He spoke of being aware of the challenging operational issues of PPDA prior to assuming office last month but advanced the argument that at the best of time the public has been dissatisfied at the pace at which the statutory body, which he acknowledged has been in transition to some extent, carries out its work.
He said the office of the Authority, which is located at the GCNA Complex on Kirani James Boulevard “has had staffing and resources issues, as some of the staff are attached to the Ministry of Finance.”
PM Mitchell said, this has “severely compromised” the authority’s ability to deliver services in a swift manner to the public, noting that “in the three (3) weeks since we (the NDC administration) have assumed office, we have received significant complaints.”
He highlighted the backlog of plans lodged there “and seemingly no responses have been forthcoming and obviously we need to address this as quickly as possible.”
“The effect is for instance, you have persons who submitted plans, and I can say this because I experienced this myself, and it took in excess of a year for the Authority to approve your plan.”
“Now if you are trying to build a house, for example, and you submit your plan and it takes a year for a response, any number of things could have happened in that year; the cost of material could have skyrocketed, the contractor you had could have moved on to construct another house and so you’ve lost him. And you may very well find yourself starting all over again, the bank loan approval that you got usually is valid for 12 months, and after 12 months you can’t draw down the money and you have to start the process all over again.”
According to PM Mitchell, the current situation with the authority “severely compromises and hinders economic development.”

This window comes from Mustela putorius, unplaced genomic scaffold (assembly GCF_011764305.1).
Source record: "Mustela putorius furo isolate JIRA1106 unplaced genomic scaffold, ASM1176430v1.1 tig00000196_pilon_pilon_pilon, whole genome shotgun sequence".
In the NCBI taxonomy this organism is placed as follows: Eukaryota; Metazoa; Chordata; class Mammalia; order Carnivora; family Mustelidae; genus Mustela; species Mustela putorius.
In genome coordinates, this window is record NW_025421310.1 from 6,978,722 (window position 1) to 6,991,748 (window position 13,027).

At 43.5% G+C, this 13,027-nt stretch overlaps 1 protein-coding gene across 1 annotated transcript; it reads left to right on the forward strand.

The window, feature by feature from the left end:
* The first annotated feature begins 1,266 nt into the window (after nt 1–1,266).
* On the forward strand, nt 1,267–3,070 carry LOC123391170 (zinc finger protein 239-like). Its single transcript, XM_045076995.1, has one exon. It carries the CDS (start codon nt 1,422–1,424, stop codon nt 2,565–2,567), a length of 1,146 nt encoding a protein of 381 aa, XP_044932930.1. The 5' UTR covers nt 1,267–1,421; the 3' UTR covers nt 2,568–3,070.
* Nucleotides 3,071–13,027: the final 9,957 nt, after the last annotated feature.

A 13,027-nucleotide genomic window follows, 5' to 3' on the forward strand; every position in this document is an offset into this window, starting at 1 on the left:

“So, we need to address this,” he said, adding that “it means that we are going to have to look at the law as well, perhaps in the medium term to see whether or not it is doing what we want it to do, which is to serve the citizens efficiently…”
“We are going to look at how plans are actually approved so that the process is transparent, and efficient…. I do not mean to cast any aspersions on persons who served at the authority, and had to approve the plans.”
“You must be aware, for example, that in the past, even the Integrity Commission has had to look into the operations of the Planning and Development Authority over allegations of fraud and corruption and so on.”
“There has been a lot of times, rumors over suggestions, that people are not treated fairly in terms of; this person is approved yet this person is denied et cetera.
So, what we want to do is get to a point where there is a transparent process, where in fact, the persons who are submitting their plans or the agents or the contractor as the case may be, who is making the submission on their behalf, can in fact sit in the room, whether using technology, or sit physically in front of the board, present the plans, and answer questions that the Planning Authority or board may have so that in real time you could get a sense of whether your plan would be approved or not as opposed to a situation where you submit it and wait, and there is no timeframe by which a response is given.”
“So what we want to do is get to a point where there is a mandatory timeframe by which the authority must respond saying ‘yea or nay’ and if the answer is ‘nay’, explain to you clearly what are the challenges or the things that you need to correct to get approval.”